PHIL 271.3 — Aesthetics and the Philosophy of Art



Web Resources



 Aesthetics Library Resources  Artists and Art Works Writing in Philosophy  Miscellaneous


Aesthetics Resources


Æ - Journal of the Canadian Society for Aesthetics
http://www.uqtr.uquebec.ca/AE/http://www.uqtr.uquebec.ca/AE/

The bilingual electronic journal of the Canadian Society for Aesthetics. Updated rather sporadically, but contains some first rate articles that you may find useful in writing your essays.


American Society for Aesthetics: Aesthetics On-line
http://www.aesthetics-online.org

Web site of the American Society for Aesthetics. Only some content is available to non-members, but the Ideas section contains some essays that may be of interest to students in PHIL 271.


Canadian Society for Aesthetics
http://www.csa-sce.ca/

Web site of the Canadian Society for Aesthetics. Content is mainly related to Society business (memberships, conferences, etc.), but may be of interest to students who want to know more about the status of aesthetics in Canadian colleges and universities.

 

Library Resources (U of S)


The Philosophers Index
via U of S Library (access restricted to U of S users)

The best single resource for finding journal articles in philosophy. Listings relevant to aesthetics are somewhat limited, but articles from the main journals in the field are included back to 1940.


The British Journal of Aesthetics

via U of S Library Ejournals (access restricted to U of S users)


Journal of Aesthetics and Art Criticism

via U of S Library Ejournals (access restricted to U of S users)




Artists and Artworks

This symbol [Content may be offensive or disturbing] signifies content that may be offensive and/or disturbing. Access at your own risk.



Artists, Art Works and Museums Mentioned in Freeland

Ron Athey [Content may be offensive or disturbing]
http://www.ronathey.com/

Mainly a commercial/promo site--images from Athey's performances are rather small and low-resolution. Flash Player required throughout.


Chartres, Cathedral of Notre-Dame

http://www.beloit.edu/~arthist/historyofart/gothic/chartrescath.htm

This site provides a nice overview of elevation views and the floor plan. For more detailed views of the portals and statuary, see Chartres, France (Mary Ann Sullivan, Bluffton University).


Judy Chicago
http://www.judychicago.com/

Web site created by Through the Flower, "a 501c3 non-profit arts organization whose mission is to create a cultural legacy built upon the vision embodied in the work of Judy Chicago through education, exhibition and preservation." Scroll to the galleries for The Dinner Party (1979).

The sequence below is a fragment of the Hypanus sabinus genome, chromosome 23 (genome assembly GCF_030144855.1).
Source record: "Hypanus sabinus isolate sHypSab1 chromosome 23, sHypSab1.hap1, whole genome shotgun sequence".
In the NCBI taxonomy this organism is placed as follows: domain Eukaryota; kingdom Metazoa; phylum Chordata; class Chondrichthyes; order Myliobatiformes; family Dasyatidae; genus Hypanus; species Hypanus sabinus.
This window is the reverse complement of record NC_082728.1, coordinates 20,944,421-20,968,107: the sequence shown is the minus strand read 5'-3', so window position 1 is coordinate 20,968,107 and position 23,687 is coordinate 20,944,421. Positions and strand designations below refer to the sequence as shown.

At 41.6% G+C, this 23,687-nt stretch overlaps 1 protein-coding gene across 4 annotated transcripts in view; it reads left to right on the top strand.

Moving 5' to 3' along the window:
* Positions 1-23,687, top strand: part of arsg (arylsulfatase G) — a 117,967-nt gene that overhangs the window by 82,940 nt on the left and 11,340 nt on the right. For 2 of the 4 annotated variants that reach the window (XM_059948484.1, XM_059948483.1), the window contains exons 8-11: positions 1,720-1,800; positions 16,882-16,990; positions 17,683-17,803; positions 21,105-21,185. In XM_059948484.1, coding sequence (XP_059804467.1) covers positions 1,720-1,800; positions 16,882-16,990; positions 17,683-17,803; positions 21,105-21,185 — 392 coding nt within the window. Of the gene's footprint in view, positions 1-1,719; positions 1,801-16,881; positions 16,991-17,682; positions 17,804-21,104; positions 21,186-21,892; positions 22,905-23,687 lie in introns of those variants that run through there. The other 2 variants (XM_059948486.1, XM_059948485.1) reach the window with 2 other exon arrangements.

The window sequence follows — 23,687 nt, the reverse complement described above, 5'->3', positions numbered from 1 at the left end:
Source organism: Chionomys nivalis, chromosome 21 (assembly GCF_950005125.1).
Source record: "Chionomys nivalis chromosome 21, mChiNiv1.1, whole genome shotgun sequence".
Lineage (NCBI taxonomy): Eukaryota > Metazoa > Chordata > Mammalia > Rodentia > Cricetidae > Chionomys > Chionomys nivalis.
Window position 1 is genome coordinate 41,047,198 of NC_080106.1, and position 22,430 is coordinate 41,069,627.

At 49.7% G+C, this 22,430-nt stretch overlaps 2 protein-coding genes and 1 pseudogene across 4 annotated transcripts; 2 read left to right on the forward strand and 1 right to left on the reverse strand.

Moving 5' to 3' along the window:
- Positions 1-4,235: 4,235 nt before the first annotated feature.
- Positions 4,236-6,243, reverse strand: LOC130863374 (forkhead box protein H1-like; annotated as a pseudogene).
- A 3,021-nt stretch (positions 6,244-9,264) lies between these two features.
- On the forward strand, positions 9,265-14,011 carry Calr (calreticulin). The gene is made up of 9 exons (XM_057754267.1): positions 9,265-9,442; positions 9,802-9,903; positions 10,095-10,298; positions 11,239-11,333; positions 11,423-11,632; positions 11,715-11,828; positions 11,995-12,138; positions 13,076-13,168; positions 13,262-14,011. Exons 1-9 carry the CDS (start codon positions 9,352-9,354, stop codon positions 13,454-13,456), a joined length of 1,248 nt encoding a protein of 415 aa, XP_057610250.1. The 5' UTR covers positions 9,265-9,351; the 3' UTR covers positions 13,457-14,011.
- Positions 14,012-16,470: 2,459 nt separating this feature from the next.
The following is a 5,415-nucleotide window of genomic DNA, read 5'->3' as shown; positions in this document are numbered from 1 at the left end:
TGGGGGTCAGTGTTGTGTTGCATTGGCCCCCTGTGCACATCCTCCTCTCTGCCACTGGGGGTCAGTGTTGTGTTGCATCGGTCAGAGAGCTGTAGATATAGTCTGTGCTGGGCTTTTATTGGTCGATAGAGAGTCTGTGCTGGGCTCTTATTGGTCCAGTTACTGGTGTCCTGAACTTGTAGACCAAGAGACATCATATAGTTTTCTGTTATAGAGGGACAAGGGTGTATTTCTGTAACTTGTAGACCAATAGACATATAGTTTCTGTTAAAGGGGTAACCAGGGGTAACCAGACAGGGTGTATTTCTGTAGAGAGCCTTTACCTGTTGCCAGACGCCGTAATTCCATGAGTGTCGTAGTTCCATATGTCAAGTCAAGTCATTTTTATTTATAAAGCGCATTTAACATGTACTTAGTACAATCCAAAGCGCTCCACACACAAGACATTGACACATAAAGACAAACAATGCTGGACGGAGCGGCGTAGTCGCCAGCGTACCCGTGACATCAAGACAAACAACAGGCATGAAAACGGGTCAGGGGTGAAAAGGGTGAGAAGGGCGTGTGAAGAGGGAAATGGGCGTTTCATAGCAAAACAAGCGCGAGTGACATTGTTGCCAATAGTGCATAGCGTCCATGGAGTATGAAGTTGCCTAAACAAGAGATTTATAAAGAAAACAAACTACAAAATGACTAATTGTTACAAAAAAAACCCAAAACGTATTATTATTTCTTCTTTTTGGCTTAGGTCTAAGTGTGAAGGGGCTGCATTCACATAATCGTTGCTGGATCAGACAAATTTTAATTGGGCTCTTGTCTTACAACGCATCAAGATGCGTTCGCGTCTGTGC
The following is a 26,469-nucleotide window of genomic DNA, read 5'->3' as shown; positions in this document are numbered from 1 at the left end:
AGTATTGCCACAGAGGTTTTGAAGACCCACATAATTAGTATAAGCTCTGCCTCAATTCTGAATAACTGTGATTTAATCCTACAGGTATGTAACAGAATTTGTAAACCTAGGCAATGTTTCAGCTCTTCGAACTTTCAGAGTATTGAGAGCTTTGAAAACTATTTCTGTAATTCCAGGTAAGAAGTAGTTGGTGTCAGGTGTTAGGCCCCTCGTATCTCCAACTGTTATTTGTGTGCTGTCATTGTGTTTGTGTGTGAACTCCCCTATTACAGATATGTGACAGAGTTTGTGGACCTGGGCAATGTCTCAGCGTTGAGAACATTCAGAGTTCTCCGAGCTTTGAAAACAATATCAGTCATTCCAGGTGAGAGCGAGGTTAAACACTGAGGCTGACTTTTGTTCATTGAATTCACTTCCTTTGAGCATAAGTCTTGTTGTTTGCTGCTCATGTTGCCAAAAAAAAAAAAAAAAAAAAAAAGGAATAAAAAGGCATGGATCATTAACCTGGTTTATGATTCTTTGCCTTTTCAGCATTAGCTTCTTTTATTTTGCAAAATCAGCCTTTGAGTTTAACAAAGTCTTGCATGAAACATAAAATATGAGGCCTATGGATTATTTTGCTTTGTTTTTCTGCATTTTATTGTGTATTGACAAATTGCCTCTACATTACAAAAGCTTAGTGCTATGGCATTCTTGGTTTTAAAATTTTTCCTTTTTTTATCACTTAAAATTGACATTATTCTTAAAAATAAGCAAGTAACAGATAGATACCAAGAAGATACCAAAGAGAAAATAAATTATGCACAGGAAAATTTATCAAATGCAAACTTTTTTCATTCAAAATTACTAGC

Christo and Jeanne-Claude

http://www.christojeanneclaude.net/

The images of the artworks are quite good and quite extensive. Also of interest: The 'Frequent Questions' and 'Common Errors' pages, wherein Chirsto and Jeanne-Claude explain and address misconceptions about their work with, I think, charming ingenuousness.


Diamanda Galas
http://www.diamandagalas.com/

A commercial/promo site of the sort you'd expect from a rock act. Rather difficult to navigate: Start here.


Works by Francisco de Goya (1746-1828)
http://www.artchive.com/artchive/G/goya.html


Goya's Caprichos

http://www.wesleyan.edu/dac/coll/grps/goya/goya_intro.html
Davison Arts Center, Wesleyan University


Guerilla Girls

http://www.guerrillagirls.com/

"Fighting discrimination with facts, humor, and fake fur."


Damien Hirst
http://www.damienhirst.com/

A fan site, useful mainly for its links page

A more extensive selection of photographs of Hirst's work can be found in the Damien Hirst Archive at White Cube (FlashPlayer required).

 

Donny Johnson
http://www.donnyjohnson.net/

"The official web site"


The Louvre Museum

http://www.louvre.fr/

A version of the 'virtual tour' described by Freeland starts here (Quicktime VR plugin required). Click inside any of the images displayed on the screen, then move your mouse to navigate through pictorial space; use Shift and Ctrl keys to zoom in and out. It really is pretty cool. For about ten minutes. Ultimately, however, the virtual tour becomes frustrating and disappointing, at least in my experience, since image quality degrades radically the more closely you approach what you are presumably there to see, namely, the artworks.


The Robert Mapplethorpe Foundation [Content may be offensive or disturbing]
http://www.mapplethorpe.org/

Includes information about and some works by Mapplethorpe. Of special interest (but easy to miss): The Online Exhibitions section.


Hermann Nitsch
[Content may be offensive or disturbing]
http://www.nitsch.org/